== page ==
This article deals with the efforts of Atlanta's business community to remove homeless people from the downtown area during the 1970s and 1980s. The corporate sector pursued a two-pronged strategy in rolling out this removal project. First, it attempted to define homelessness as a public safety problem requiring a beefed-up police presence in the central city. Second, it attempted to leverage social services in such a way as to physically displace homeless people from the downtown area. The corporate campaign against homelessness culminated in the Central Area II Study of 1986-1988, a blueprint for downtown revitalization that targeted homeless people for removal. The corporate campaign against homelessness illuminates the "roll out phase" of neo-liberalism when the "right hand" and "left hand" of the state underwent a significant reconfiguration.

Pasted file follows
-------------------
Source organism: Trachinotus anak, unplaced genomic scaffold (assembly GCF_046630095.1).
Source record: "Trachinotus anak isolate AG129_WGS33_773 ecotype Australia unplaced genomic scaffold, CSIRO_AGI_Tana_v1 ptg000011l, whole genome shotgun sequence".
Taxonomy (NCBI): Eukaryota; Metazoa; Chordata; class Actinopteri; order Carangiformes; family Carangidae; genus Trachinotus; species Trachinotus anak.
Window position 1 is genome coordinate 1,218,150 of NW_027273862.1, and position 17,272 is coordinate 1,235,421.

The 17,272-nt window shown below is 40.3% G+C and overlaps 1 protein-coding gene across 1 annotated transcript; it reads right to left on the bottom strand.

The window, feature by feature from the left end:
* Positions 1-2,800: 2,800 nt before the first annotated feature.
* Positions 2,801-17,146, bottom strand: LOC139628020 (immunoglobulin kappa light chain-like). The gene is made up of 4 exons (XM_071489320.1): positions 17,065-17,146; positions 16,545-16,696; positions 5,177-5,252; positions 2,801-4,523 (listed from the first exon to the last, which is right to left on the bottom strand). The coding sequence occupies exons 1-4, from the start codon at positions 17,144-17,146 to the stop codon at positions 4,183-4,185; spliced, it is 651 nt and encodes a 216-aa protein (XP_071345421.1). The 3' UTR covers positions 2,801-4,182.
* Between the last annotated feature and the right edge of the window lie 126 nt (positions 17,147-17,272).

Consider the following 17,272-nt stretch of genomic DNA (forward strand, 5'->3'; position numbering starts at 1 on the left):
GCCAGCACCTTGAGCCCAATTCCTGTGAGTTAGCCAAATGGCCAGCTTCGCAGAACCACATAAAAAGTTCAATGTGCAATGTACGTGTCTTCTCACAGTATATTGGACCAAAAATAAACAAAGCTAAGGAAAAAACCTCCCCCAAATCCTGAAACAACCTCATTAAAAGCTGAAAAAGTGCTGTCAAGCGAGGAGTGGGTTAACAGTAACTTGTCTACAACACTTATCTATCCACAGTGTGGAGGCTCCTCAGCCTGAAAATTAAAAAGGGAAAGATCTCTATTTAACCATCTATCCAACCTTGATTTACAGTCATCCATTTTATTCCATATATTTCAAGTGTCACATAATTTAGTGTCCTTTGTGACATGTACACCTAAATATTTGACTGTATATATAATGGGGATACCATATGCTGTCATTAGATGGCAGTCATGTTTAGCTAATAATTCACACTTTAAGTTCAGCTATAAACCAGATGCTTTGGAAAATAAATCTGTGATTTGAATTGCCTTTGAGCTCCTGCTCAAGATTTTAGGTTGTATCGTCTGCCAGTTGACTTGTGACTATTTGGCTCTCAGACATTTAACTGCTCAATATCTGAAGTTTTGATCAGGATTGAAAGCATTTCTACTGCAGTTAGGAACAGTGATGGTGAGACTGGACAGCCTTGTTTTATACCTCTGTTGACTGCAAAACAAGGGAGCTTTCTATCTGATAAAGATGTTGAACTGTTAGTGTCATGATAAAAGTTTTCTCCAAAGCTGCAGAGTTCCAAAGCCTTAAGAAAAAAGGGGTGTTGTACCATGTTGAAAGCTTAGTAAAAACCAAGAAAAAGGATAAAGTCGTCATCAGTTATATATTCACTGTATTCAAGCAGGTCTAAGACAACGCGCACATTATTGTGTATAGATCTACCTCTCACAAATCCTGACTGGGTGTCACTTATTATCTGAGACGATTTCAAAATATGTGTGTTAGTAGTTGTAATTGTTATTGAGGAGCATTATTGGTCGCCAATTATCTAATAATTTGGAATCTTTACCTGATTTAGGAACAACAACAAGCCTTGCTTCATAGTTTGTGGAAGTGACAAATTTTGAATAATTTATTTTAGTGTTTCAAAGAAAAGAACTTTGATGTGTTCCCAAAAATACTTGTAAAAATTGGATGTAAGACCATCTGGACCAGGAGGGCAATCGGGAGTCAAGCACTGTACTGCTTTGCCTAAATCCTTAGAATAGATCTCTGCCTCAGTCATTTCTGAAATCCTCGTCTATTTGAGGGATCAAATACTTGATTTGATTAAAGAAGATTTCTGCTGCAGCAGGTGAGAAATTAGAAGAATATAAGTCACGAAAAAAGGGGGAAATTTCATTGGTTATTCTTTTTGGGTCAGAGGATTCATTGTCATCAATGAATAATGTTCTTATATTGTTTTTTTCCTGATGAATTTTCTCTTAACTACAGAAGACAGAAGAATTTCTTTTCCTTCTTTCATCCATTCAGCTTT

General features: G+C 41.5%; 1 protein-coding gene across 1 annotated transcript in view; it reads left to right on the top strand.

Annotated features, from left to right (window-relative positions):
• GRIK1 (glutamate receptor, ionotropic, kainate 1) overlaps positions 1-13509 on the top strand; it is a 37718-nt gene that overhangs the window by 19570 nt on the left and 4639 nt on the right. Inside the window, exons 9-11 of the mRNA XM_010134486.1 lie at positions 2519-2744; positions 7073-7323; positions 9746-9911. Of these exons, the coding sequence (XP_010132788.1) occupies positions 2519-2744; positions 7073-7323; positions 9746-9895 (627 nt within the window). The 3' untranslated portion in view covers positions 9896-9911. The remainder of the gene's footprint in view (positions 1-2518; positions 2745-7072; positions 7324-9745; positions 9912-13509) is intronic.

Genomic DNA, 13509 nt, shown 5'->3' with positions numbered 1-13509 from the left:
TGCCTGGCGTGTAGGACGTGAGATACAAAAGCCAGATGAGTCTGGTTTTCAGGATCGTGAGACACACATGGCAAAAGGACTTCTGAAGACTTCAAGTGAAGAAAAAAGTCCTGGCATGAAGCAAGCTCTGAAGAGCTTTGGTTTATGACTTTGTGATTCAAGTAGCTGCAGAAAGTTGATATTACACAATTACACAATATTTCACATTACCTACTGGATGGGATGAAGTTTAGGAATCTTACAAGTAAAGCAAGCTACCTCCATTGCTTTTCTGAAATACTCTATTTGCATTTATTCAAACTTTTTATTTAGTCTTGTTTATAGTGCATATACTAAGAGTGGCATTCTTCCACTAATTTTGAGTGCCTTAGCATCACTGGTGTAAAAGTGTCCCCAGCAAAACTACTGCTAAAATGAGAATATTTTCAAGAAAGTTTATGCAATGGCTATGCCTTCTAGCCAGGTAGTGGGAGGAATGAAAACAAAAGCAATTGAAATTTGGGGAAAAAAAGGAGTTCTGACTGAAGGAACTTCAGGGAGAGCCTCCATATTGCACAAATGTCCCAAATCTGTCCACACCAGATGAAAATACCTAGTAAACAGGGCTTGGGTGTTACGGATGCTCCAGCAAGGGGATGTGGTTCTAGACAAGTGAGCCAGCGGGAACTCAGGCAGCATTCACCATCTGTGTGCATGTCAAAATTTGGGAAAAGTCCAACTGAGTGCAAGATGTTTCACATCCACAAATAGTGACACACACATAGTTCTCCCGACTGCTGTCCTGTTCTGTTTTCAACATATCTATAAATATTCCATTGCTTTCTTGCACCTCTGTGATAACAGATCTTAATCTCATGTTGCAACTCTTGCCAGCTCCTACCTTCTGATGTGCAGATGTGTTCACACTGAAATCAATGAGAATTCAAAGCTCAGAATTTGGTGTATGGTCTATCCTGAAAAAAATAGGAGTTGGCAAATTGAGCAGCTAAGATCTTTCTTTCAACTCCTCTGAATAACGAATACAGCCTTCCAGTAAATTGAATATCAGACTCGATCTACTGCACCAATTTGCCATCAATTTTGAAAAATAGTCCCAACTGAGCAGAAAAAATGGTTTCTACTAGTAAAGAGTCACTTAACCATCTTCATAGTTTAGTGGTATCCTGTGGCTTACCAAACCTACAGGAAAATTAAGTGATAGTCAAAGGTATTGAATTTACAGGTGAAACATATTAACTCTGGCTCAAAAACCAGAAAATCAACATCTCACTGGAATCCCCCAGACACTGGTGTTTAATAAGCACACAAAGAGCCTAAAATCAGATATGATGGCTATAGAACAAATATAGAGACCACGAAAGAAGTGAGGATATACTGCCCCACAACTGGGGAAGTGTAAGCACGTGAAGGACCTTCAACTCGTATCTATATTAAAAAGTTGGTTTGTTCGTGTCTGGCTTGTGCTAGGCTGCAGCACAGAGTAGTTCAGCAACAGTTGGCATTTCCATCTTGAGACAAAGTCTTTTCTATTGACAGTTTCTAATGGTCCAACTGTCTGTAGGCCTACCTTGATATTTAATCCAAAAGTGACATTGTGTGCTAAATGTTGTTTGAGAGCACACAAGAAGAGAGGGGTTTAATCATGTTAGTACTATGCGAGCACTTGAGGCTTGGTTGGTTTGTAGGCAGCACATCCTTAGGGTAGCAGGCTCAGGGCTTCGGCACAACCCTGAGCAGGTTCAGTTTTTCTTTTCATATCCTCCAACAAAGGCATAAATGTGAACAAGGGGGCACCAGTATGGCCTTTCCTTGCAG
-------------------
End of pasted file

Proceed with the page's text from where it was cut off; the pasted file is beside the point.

Additional Information

Print ISSN
pp. 170-196
Launched on MUSE
Open Access
Back To Top

This website uses cookies to ensure you get the best experience on our website. Without cookies your experience may not be seamless.